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BIA Discover Boating 2021 LEADERBOARD

Rolex Sydney Hobart Race – Sharpening the Swiss Army Knife

by John Curnow on 24 Dec 2016
Just love the kero heat haze... Turbine choppers rock. - SOLAS Big Boat Challenge Andrea Francolini
The stunningly pretty, devastatingly quick, and super well-sailed Reichel-Pugh silver pencil earned herself the nickname, the Swiss Army Knife, quite sometime back now. It paid homage to all the underwater appendages she had on her. Of course, she now has one less, with her version of the DSS being taken off only a little while ago, but there are still more than enough to get the point.

So as she has been off to the grindstone for a sharpening, as it were, it seems like a great time to talk with Mark Richards, her Skipper. Richards, or Ricko as he is best known, has been the fleet master of the Oatley family’s racing yachts forever. He was the Skipper for Wild Oats IX, X and XI.

Importantly, Ricko been at the helm for every Rolex Sydney Hobart Yacht Race Hobart race line honours win that the Swiss Army Knife has enjoyed. So on the eve of the great blue water classic, which if they win again it will be for a record ninth time that WOXI has taken the J.J Illingworth Trophy, we got to speak with Ricko, as he and his crew set themselves for Hobart.

Ricko said, “The early morning arrival into Derwent needed for the race record is a kind of natural barrier. The Derwent can take anywhere from 45 minutes, to four to eight hours, so it’s a tough place. Quite possibly the most challenging nine miles of the whole race.”

“What are the chances of a new race record this year? It is really hard to say. We could get a 20 to 30 knot Southerly in the middle of the race, which could take eight hours, or it could take eighteen hours to get through, so we just don’t know. It is going to be a really challenging race with fresh Northerlies, followed by fresh Southerlies, and then back into very fresh Nor’westers. It is going to be a very tough race for all the teams, that’s for sure.”

“For me, breaking the record is the furthest thing from my mind. I just want to get the boat there in one piece, and do a good job. Simple as that. We had a really tough year last year. A lot of modifications, all very close to the start date, and we didn’t really have everything set, and we had a lot of guys who flew in at the last minute. So our preparation was not as good as it has always been”, commented Richards.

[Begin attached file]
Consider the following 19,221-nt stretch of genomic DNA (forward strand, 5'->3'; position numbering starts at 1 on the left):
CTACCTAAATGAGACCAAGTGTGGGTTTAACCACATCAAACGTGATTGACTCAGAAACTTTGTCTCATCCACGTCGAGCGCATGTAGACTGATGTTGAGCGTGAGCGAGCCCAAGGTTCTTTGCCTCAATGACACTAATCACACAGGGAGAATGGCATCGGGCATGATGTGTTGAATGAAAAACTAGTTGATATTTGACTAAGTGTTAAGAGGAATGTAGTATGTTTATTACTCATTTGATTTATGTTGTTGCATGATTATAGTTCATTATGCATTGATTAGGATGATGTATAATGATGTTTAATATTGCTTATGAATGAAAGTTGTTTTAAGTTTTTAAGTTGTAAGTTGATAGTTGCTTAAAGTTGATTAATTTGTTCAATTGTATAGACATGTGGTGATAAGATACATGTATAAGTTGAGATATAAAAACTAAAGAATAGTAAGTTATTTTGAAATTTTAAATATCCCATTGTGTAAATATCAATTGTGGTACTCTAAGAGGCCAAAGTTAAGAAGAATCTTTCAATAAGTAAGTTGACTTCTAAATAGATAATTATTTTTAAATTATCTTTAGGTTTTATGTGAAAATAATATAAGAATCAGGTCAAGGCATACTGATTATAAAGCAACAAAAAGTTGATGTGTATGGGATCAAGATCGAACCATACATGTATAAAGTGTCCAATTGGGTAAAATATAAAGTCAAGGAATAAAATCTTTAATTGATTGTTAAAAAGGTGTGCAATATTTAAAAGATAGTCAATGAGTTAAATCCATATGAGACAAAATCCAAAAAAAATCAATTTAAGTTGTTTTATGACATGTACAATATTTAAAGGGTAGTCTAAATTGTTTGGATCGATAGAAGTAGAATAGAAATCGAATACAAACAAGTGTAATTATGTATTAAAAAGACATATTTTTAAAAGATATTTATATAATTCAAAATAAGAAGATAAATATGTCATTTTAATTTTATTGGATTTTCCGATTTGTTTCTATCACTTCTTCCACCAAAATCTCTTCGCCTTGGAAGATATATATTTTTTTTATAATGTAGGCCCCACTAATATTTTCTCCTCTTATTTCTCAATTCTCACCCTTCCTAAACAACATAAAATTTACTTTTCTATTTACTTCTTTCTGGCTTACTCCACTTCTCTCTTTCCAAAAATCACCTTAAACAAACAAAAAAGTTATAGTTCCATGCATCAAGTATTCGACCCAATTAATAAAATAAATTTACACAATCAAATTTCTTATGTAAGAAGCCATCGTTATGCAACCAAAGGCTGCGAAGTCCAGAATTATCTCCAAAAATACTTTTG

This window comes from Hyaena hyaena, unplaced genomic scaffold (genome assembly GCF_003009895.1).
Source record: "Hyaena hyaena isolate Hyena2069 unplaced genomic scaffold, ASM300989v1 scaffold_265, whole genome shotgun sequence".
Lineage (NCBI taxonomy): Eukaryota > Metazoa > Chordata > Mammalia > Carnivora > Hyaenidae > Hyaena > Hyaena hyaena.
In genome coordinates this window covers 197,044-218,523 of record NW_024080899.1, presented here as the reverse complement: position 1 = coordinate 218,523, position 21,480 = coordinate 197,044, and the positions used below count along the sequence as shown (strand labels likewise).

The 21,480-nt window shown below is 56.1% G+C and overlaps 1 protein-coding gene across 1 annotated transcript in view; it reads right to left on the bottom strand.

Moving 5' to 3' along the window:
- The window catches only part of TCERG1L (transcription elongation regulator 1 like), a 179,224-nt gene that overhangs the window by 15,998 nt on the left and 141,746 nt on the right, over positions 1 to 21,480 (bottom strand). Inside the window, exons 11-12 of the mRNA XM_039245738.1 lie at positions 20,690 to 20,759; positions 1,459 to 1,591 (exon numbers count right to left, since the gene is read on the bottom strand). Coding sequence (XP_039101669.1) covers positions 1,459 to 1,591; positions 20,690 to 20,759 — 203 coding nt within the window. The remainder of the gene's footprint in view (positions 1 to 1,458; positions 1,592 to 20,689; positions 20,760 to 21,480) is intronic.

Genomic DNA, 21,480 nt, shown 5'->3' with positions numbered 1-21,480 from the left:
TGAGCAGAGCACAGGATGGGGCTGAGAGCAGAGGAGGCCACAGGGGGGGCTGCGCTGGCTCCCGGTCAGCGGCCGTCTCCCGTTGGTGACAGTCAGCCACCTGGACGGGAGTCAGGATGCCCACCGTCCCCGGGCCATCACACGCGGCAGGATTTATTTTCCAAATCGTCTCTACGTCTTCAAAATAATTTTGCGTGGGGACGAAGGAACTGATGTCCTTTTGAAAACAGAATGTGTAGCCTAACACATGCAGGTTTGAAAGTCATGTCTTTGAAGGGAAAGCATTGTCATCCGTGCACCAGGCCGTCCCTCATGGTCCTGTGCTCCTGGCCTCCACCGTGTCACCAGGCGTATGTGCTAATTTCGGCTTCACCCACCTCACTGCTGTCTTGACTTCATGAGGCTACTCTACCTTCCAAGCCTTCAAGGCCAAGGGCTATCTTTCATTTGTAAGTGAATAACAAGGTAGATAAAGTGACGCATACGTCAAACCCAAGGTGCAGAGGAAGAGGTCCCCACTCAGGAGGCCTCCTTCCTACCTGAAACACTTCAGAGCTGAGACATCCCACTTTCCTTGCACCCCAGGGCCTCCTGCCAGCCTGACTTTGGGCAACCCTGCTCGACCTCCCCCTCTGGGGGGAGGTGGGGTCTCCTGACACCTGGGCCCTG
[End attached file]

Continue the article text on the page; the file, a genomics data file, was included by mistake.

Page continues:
“We got caught with the pre-frontal change, and we had to get the mainsail down smartly. We had a few human errors and ended up with a shredded mainsail, and as you know, you can’t go 500 miles upwind in a Hobart without a mainsail. So yes, unfortunately, we had to pull out of the race, and it was very disappointing, but it is all part of it.”

“By contrast, this year we have had a lot of time. We have had all year, which included the Southport Race, the Keppel Race, and also a lot of racing in between. The modifications that we made last year have really put a spring in the boat, and we have had time to learn about all of those changes, and we made a few more changes last month, with a 500kg weight saving, and more”, explained Richards.

“DSS just didn’t work for us. It could take CQS to another level maybe, I am not sure, but look it just didn’t work for our boat. There was a very small window that it did work, but you are carrying around a half a tonne of weight for a very small window, which we haven’t used in a Hobart yet.”

“So we just decided to get rid of the weight, and when we did the bow modification last year, we effectively moved the mast and keel back seven feet in the boat, so we just didn’t need it. We don’t have a bow that goes down the mine anymore, and that was the reason we had fitted the foil, so we don’t need it now and have got rid of it.”

“We have now brought the forestay forward two and a half metres, and last year we had a furling jib, which we thought we were quite happy with. In the old days a furling jib was for cruising, and a fully battened jib was a proper race sail. I can tell you right now, this has not changed.”

“The furling sails weren’t giving us the performance that we needed, so we moved the forestay, committed to a proper, fully battened, #1 jib, and it has made a huge difference to the boat’s upwind performance. Sure it is harder to handle than a furling jib, but the performance is very superior. Also, with the furling headsails, you are tacking bare headed, and it’s a bad scene, so we’re just getting back to basics.”

Richards then added, “Look there is no doubt that certainly in the 100-foot sector, Comanche is taking the sails game to a whole different level. So to take them on you have got to be on the same level, and that’s what we have tried to do.”